Chicago’s Halloween Rules: ‘Yes’ To Trick-Or-Treating, But ‘No’ to Haunted Houses

Mayor Lori Lightfoot proposes “Halloweek,” a week of trick-or-treating, to keep groups small.

Halloween costume shopping
A customer looks through kids Halloween costumes at a Target department store on Tuesday, Oct. 2, 2018, in Aventura, Fla. Chicago Mayor Lori Lightfoot released rules for Halloween — "yes" to trick-or-treating, "no" to house parties and haunted houses. Brynn Anderson / Associated Press
Halloween costume shopping
A customer looks through kids Halloween costumes at a Target department store on Tuesday, Oct. 2, 2018, in Aventura, Fla. Chicago Mayor Lori Lightfoot released rules for Halloween — "yes" to trick-or-treating, "no" to house parties and haunted houses. Brynn Anderson / Associated Press

Chicago’s Halloween Rules: ‘Yes’ To Trick-Or-Treating, But ‘No’ to Haunted Houses

Mayor Lori Lightfoot proposes “Halloweek,” a week of trick-or-treating, to keep groups small.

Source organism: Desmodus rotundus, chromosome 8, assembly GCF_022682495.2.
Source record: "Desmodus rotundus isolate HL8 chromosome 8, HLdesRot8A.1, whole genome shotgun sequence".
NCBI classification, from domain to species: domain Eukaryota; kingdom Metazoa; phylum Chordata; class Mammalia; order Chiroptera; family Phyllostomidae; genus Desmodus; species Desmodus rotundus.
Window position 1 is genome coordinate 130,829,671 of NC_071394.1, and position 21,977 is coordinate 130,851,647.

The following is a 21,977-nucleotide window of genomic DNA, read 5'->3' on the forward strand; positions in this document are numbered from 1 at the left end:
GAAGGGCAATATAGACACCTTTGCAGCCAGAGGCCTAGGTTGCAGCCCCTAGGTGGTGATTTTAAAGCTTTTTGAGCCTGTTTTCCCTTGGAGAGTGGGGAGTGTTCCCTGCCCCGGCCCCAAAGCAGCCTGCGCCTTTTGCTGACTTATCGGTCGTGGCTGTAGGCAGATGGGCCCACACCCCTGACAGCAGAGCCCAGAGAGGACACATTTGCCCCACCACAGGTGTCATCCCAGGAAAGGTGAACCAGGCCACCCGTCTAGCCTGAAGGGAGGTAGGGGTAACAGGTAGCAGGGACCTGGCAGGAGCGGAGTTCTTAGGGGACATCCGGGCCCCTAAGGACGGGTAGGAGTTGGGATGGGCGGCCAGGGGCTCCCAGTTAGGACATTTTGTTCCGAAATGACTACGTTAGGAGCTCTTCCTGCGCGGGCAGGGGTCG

The Halloween stakeholders have weighed in and the decision is in — trick-or-treating is on for Chicagoans this year.

Chicago Mayor Lori Lightfoot’s administration is officially releasing its list of Halloween rules: COVID-19 edition.

Dubbed “Halloweek,” trick-or-treaters are required to wear masks and “keep moving” while sticking to groups of six or fewer.

Haunted houses and house parties are strictly prohibited.

Trick-or-treaters are discouraged from sticking their hands in candy bowls, but candy consumption is encouraged. Blommer Chocolate will channel Willie Wonka with its plans to hide several “golden tickets” among 10,000 free Halloween candy bags it will be distributing over the week at events. Winners will get a 10-pound chocolate bar.

“This Halloween, we’re asking that people use their creativity and imagination not just on their costumes and decorations, but in how they safely celebrate,” said Chicago’s Public Health Commissioner Allison Arwady. “Maintain social distancing, keep to small groups and consider celebrating throughout the week to minimize congregation.

The Chicago Park District will host a series of virtual and in-person events starting Oct. 18 to encourage people to spread out their spooky celebrations over time and limit large gatherings.

Becky Vevea covers City Hall for WBEZ. Follow her @beckyvevea.